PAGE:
James Pope-Hennessy’s book is less comprehensive than its title implies. It is chiefly concerned with the English slave trade from the Guinea Coast and the Niger delta to the West Indies in the seventeenth and eighteenth centuries. It makes only passing reference to the somewhat differently organized trade from Angola to Brazil and to the complex arrangements for supplying slaves to Spanish America Scelle’s classic Traite négrière, for example, is not mentioned. The book sheds no light on business organization or financing; it is not an essay in economic history. It consists mainly of word-pictures describing conditions in the trade and drawn from the published accounts of people either engaged in it or devoted to its suppression. The author has ransacked the English literature on this topic thoroughly; the familiar accounts of horrors—and, to this reviewer at least, one or two unfamiliar ones—are rehearsed; and as usual in reading such accounts, one is amazed at the calm acceptance of horrors by men who were not all brutes or monsters.

In endeavoring to explain this acceptance, Pope-Hennessy understates the complexity of English attitudes towards the trade; it is unfortunate that he was not able to consult Douglas Grant’s recent fascinating book The Fortunate Slave (Oxford, 1968). Similarly Pope-Hennessy gives the impression, perhaps inadvertently, that revulsion against the trade began with a few eighteenth-century Englishmen. There was always in Europe, at least from the sixteenth century, an undercurrent of hostility to African slaving; but Pope-Hennessy makes no mention of Tomás de Mercado, or of Alonzo de Sandoval, whose Naturaleza. . . . de todas Etiopes (Seville, 1627) is not only a mine of anthropological information, but one of the ablest denunciations of slavery ever written.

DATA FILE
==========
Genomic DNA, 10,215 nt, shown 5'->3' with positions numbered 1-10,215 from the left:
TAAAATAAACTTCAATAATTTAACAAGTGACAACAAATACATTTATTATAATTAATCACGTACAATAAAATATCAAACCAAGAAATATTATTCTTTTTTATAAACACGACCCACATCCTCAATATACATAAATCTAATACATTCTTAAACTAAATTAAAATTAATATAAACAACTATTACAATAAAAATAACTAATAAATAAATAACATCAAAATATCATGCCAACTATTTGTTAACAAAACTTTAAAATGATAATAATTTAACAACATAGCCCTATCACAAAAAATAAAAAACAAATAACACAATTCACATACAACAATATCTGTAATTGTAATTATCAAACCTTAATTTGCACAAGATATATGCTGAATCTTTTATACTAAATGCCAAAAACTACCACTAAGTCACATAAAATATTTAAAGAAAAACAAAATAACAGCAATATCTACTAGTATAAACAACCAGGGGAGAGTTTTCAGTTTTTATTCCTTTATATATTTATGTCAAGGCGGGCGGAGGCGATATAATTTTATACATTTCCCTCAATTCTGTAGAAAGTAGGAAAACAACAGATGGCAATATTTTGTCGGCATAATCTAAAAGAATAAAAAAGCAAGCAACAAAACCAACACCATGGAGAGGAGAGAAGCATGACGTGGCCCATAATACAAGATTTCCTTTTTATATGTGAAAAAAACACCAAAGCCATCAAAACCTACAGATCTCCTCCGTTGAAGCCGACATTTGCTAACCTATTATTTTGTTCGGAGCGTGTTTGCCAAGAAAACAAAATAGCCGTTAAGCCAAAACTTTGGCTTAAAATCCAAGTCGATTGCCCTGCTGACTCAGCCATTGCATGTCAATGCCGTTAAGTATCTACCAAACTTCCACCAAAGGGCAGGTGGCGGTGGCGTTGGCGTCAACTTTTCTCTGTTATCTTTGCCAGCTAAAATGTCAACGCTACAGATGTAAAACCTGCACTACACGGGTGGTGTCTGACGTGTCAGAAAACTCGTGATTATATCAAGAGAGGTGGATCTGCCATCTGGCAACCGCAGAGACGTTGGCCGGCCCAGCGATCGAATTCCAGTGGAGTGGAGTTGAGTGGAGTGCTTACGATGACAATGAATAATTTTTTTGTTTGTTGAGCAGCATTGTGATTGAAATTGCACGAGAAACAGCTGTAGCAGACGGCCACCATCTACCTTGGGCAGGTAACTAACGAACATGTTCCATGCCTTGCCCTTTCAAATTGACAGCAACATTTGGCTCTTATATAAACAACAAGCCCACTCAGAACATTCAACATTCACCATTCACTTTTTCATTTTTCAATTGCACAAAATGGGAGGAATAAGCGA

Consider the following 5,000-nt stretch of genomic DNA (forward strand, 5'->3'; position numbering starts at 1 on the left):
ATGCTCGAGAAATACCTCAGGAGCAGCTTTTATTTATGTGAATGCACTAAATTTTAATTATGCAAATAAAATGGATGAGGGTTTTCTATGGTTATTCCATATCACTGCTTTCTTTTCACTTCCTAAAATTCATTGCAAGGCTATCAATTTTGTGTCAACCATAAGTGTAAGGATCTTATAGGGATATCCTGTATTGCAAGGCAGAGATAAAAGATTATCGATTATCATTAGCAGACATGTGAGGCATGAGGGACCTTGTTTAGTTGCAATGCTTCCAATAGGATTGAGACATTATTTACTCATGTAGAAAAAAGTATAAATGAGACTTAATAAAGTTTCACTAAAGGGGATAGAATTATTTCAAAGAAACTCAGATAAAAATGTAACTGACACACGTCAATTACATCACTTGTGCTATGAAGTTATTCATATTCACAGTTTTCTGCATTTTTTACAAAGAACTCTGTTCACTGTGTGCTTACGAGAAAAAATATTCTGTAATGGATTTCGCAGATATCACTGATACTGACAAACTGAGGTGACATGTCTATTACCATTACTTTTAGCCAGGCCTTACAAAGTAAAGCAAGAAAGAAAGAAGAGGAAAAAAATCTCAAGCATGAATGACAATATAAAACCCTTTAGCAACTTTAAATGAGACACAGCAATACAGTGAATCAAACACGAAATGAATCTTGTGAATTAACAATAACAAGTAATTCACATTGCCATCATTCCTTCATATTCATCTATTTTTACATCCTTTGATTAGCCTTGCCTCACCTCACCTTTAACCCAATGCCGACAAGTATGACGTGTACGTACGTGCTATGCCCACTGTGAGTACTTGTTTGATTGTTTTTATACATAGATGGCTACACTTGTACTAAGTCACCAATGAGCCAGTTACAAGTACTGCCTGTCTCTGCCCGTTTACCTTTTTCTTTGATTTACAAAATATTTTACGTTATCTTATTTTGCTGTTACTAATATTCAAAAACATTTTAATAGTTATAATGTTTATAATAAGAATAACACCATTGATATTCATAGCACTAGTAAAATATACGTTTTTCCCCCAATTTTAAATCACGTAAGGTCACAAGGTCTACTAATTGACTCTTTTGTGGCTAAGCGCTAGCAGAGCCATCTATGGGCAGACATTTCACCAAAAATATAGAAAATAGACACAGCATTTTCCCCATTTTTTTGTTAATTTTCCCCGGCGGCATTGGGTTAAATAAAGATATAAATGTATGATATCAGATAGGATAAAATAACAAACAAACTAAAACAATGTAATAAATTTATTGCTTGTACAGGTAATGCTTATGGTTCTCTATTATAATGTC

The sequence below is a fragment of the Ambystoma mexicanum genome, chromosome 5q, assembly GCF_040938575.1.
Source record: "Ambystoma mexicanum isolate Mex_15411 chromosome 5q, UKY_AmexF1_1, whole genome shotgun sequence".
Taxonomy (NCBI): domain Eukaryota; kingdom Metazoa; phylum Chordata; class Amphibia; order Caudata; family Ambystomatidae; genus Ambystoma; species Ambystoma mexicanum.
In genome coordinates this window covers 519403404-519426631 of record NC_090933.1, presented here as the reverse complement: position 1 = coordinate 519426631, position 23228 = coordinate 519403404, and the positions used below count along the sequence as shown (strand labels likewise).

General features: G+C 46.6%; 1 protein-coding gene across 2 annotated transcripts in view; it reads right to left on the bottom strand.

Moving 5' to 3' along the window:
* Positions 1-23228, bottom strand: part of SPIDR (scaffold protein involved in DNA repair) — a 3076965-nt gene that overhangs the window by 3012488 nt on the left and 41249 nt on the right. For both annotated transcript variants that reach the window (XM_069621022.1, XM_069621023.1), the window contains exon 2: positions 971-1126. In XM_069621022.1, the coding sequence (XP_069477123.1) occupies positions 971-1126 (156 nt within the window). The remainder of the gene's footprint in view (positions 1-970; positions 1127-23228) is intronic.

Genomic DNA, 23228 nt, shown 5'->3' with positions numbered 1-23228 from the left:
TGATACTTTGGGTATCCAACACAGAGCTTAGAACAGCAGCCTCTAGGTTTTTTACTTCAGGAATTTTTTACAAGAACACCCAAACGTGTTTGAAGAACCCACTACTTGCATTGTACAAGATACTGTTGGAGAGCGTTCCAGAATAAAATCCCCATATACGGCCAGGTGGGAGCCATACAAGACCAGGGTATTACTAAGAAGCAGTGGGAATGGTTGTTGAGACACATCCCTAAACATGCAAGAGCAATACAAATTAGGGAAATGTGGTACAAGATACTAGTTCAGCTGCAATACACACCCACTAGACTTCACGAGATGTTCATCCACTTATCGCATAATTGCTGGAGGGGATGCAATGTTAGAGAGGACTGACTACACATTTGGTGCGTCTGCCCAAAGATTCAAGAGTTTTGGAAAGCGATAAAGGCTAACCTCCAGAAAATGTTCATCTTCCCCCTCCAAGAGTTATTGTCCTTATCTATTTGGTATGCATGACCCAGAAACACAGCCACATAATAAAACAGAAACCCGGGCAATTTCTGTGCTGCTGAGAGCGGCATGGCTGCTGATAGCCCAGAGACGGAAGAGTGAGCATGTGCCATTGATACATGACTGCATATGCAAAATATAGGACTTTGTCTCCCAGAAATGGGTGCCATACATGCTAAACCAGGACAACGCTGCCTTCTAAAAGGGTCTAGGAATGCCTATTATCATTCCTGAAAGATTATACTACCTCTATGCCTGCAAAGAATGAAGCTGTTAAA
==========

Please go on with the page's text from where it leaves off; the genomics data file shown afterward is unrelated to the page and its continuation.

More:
With all these limitations, the book makes an undeniable impact. The author writes with a fierce, unsentimental indignation. He is a very good describer of places and has been to the places he describes. Anyone remembering the crashing surf and stinging sand of Badagry or the creepy, clammy labyrinths of the Delta, must feel a start of recognition in reading Pope-Hennessy’s descriptions of these ill-omened places.